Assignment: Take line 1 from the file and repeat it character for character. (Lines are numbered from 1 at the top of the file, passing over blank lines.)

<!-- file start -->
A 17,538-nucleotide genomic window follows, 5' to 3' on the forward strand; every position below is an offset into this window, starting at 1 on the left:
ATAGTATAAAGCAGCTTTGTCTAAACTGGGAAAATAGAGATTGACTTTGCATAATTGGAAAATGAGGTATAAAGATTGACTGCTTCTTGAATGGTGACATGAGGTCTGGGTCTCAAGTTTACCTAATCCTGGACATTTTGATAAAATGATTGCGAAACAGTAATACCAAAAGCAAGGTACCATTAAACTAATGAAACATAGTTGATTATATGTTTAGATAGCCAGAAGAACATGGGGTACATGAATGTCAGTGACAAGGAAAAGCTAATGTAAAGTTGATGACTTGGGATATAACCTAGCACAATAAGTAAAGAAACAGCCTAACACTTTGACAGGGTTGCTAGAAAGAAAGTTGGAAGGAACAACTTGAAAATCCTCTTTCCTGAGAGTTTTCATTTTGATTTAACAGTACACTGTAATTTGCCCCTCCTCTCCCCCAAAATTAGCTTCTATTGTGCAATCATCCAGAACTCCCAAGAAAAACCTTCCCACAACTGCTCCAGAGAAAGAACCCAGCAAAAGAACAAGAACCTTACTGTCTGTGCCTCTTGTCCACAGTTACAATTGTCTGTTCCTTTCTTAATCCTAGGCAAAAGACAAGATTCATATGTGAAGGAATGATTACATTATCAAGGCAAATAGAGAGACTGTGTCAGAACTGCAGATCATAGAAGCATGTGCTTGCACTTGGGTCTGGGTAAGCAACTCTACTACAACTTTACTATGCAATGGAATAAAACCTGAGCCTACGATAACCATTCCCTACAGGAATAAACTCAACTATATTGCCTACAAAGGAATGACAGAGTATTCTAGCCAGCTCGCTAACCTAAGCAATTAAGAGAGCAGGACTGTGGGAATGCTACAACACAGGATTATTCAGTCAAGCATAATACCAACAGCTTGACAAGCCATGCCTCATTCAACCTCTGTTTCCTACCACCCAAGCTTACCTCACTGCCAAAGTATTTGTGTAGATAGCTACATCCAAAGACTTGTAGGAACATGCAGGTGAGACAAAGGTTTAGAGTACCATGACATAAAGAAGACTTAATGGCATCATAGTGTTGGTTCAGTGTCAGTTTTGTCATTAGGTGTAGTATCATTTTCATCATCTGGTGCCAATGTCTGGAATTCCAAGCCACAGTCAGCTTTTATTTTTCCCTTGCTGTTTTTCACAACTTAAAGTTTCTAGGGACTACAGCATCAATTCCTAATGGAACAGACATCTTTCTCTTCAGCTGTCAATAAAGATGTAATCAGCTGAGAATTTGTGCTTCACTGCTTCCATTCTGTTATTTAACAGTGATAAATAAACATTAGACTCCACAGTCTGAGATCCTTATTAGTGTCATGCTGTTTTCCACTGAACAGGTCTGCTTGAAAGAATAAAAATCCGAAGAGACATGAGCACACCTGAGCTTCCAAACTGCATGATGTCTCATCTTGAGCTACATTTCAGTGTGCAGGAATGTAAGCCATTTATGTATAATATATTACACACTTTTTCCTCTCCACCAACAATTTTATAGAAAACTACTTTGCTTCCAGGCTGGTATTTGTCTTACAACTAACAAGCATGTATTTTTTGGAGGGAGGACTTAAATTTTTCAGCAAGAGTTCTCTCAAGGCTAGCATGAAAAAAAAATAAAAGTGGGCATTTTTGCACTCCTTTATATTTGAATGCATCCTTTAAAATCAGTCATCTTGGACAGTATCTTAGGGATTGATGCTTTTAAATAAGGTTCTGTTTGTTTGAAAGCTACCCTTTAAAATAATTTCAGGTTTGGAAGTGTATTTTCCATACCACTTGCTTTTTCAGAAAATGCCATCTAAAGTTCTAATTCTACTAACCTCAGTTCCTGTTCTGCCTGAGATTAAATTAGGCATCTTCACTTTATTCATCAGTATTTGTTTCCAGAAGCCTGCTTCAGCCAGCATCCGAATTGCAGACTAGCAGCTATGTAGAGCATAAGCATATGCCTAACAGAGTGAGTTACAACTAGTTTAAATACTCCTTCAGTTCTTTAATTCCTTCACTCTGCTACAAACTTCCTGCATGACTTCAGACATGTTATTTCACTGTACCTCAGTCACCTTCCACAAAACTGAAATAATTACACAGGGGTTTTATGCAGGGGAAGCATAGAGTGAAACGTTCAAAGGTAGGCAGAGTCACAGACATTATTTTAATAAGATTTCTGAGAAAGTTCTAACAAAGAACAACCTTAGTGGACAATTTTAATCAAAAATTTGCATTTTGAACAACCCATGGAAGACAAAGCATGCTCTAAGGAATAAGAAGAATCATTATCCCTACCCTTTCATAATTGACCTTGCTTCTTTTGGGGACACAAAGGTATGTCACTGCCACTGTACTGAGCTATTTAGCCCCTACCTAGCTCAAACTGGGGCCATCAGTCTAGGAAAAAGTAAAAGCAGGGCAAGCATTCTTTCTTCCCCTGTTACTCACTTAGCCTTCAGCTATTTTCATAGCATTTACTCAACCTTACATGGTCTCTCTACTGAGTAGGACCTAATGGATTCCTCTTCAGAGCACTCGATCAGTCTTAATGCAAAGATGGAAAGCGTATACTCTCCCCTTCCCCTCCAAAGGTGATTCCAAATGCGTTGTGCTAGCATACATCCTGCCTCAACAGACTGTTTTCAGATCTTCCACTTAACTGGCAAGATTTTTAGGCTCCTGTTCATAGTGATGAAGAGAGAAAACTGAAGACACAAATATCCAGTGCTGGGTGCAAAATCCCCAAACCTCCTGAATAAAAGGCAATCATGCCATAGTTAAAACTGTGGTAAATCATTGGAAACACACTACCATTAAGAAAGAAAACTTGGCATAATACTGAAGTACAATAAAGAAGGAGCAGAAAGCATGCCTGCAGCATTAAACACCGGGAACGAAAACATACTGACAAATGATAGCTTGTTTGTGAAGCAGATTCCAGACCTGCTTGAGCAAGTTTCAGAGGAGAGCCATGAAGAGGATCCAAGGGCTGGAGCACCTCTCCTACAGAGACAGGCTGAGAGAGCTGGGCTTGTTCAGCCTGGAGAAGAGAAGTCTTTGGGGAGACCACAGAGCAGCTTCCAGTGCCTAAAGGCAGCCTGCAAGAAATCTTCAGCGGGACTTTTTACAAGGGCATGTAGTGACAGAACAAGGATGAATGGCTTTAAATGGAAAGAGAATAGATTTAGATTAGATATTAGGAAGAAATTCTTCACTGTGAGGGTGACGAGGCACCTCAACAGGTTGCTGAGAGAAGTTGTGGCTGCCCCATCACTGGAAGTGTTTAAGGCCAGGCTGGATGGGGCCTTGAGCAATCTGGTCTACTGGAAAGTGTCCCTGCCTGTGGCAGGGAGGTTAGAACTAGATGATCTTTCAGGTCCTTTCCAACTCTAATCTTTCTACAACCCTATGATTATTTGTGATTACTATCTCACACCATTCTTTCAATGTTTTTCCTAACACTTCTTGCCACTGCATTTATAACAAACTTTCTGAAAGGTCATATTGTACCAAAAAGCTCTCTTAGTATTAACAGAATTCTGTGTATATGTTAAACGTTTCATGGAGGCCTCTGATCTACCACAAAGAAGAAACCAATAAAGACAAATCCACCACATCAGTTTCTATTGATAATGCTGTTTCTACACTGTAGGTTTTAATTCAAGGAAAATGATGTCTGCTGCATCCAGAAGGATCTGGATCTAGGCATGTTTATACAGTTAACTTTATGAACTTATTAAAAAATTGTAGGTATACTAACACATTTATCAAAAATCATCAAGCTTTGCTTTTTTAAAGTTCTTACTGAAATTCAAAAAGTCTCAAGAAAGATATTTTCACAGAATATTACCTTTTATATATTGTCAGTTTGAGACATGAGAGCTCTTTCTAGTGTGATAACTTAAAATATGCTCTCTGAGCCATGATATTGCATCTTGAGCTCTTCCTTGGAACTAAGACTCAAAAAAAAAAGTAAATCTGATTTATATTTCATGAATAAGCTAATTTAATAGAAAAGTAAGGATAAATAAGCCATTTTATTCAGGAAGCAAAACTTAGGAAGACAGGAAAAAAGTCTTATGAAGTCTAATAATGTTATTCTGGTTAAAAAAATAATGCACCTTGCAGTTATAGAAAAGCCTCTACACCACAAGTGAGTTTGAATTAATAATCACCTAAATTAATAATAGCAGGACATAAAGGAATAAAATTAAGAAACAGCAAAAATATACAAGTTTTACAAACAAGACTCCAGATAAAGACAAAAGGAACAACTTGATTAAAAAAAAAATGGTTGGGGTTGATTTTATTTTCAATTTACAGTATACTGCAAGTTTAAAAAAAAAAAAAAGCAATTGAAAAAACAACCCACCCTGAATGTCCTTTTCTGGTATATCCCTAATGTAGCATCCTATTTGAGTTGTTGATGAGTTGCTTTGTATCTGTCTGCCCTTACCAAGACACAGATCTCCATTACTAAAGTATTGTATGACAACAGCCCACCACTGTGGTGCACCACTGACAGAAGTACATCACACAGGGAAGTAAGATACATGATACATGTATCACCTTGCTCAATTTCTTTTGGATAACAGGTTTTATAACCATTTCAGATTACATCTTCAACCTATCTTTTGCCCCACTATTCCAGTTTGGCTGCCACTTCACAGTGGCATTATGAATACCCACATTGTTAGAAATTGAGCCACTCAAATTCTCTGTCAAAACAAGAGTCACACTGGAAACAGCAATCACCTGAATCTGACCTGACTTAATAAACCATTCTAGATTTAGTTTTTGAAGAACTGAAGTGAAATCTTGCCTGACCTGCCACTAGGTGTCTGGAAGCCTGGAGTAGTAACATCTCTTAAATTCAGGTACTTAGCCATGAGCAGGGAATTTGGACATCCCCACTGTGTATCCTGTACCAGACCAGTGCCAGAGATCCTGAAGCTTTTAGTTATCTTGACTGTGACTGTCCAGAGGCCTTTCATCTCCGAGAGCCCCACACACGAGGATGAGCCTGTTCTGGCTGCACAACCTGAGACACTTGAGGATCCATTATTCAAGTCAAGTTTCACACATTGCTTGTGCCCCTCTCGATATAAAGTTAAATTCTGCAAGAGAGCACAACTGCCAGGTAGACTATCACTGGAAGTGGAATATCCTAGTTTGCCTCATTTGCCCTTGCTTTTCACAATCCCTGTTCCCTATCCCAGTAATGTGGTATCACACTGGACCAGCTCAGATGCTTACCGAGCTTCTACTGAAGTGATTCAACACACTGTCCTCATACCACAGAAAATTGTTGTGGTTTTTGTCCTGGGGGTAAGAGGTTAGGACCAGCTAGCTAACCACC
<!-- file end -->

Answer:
A 17,538-nucleotide genomic window follows, 5' to 3' on the forward strand; every position below is an offset into this window, starting at 1 on the left: